Building an investment portfolio that produces enough income to live on is one of the main goals of retirement planning, but lately the goal posts have shifted.
With interest rates stuck near record lows, retirees must have more saved up to produce the same income through the usual high-quality investments, like Treasury bonds, or else they must venture into assets with higher yields but potentially higher risk.
An alternative approach that financial advisers increasingly find appealing is to replace lost income with greater flexibility. Instead of seeking to generate more income, they say, investors should acquire a mix of assets that can produce greater total return — income plus capital growth — from which to finance retirement needs.
‘‘Investors have to look beyond the old strategy and realize that they’re being constrained by the idea that they should never sell principal,’’ said David Kelly, chief market strategist at J.P. Morgan Funds. ‘‘They should take systematic withdrawals from their portfolio, whether they come from dividend income, coupon payments, or from selling appreciated growth stocks.’’
If that seems like a risky proposition — what if growth stocks depreciate? — Lex Zaharoff, head of the Investment Lab at Citi Private Bank, an in-house portfolio analysis group, suggests that a heavy concentration in bonds comes with its own hazards, starting with a lack of diversification.
‘‘The danger of being overly focused on boosting yields is that some investors fall into the trap of boosting yields by a single dimension,’’ he said. ‘‘If they own longer-dated bonds, they’re taking on risk if rates go up suddenly.’’
What can make a fixation on income especially risky nowadays is that while many advisers have begun to take a more ‘‘holistic, multidimensional approach,’’ Zaharoff said, the quest for income by others with a more traditional approach has pushed prices too high and yields too low on many investments. ‘‘Valuations matter,’’ he said.
They also matter to Christopher M. Zelesnick, senior managing director at Ziegler Wealth Management in Chicago, who likewise finds few palatable options among income-producing assets.
He considers it sensible to own high-yield corporate bonds, for instance, in anticipation of rising interest rates and an economic revival, the sort of backdrop that is anathema to Treasury issues, but lofty valuations are putting him off.
‘‘High-yield bonds perform well if the economy is improving,’’ he said. ‘‘The problem today is that a lot of investors have run to that side of the fence and lowered yields below where they should be.’’
Jordan Waxman, managing director of the financial advisory firm HighTower in New York, acknowledges that decent income is harder to achieve. Yet he detects it in enough corners of the markets, and with acceptable levels of risk, for retirees to avoid having to dip into their capital.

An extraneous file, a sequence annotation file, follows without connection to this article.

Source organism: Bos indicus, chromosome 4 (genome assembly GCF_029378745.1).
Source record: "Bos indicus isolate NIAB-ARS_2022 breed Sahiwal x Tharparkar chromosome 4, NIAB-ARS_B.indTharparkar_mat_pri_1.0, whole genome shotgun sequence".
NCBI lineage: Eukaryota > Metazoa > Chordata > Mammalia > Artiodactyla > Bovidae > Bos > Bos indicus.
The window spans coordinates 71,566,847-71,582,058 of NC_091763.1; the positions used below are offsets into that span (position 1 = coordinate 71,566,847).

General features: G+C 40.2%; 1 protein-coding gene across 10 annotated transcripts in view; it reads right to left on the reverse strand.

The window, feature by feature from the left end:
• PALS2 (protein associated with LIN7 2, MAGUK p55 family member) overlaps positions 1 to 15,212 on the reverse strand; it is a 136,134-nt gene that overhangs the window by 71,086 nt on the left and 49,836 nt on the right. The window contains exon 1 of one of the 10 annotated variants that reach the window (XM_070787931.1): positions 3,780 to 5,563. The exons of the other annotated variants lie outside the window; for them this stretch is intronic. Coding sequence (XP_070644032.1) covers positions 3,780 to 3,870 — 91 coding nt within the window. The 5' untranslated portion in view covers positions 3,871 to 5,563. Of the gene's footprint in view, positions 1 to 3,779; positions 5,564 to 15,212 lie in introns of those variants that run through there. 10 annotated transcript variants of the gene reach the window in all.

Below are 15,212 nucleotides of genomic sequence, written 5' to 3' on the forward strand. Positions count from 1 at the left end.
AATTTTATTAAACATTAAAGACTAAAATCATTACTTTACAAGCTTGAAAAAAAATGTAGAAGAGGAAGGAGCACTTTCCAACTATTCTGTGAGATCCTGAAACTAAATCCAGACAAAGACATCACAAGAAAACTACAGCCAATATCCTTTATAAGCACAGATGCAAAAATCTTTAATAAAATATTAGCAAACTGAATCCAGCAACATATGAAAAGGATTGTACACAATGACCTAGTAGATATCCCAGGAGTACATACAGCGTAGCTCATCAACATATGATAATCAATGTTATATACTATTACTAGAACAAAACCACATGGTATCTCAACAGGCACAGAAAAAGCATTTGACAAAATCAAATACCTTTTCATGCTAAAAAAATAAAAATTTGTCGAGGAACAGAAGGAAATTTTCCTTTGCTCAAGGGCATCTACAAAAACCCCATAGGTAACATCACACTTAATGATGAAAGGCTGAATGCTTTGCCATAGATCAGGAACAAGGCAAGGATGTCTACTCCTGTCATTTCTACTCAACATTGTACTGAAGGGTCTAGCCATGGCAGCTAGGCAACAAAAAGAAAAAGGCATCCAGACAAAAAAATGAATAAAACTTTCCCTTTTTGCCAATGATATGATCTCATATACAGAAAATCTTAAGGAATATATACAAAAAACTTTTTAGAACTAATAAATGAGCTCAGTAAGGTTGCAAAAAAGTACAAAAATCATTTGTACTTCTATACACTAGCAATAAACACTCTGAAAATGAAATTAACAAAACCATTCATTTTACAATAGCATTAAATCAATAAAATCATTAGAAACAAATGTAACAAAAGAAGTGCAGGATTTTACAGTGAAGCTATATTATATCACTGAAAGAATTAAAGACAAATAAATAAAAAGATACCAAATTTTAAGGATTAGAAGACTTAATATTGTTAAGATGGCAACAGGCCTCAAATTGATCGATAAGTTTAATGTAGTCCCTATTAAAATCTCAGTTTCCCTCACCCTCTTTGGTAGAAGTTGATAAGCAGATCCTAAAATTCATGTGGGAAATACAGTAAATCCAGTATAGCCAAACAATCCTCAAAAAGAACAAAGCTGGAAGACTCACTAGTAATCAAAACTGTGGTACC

‘‘With the caveat that you can’t squeeze blood from a stone,’’ he said, ‘‘I would be in the camp that you should secure cash flow from investments to the extent that you can do that. There are areas that might be overlooked that can still get you where you need to go.’’
The destination he has in mind is an average yield of 5 to 6 percent. His preferred vehicles include two that offer tax advantages that inflate investors’ net yields: high-yield municipal bonds and master limited partnerships, which are businesses engaged mainly in oil and gas transportation — the type of partnerships he favors — and production.
Waxman also likes blue-chip stocks that pay big dividends. If that seems like a perilous choice with the stock market at multiyear highs, he points out that different kinds of stocks have enjoyed the rally to different degrees.
‘‘The stock market has had a very nice recovery led by low-quality companies,’’ he said. ‘‘Most financially stable, rock-solid companies have not participated as much. Prices are similar to where they were 13 years ago.’’
Higher-yielding stocks are a popular choice among investment advisers, whichever retirement planning philosophy they adhere to, because they allow investors to have their cake and eat it, too.
‘‘Dividend-paying stocks have yields close to 10-year Treasury yields, and in addition they have growth prospects,’’ Zelesnick said. ‘‘As a business does better it can increase its dividend.’’
Zaharoff is a fan of stocks with healthy yields, too, particularly ‘‘well-regarded global companies that have strong franchises and plenty of cash,’’ he said. ‘‘You want companies to be growing profitably and choosing to distribute some of that back in dividends.’’
When trying to find the right mix of assets to produce a suitable mix of income and growth, investment advisers recommend using a professional because of the need to juggle the various market niches along with the needs and wants of investors. Which sort of professional is best depends on the approach an investor wants to take.
‘‘There are two approaches,’’ Kelly said. ‘‘Work with a financial adviser to put together an appropriate portfolio, explaining what your risk tolerances and income needs are, and let the adviser figure out whether you’re going to be selling assets to derive that income. Another way to go is to buy a broad asset-allocation mutual fund and set it up to take withdrawals every month.’’
He considers a global income fund, with holdings in many markets and asset classes, a particularly good option, but stresses to investors that how they put money into the markets has nothing to do with how they take it out.
‘‘They should separate the distribution part from the strategic-allocation part,’’ Kelly said. ‘‘They’re two separate issues. People often get them confused.’’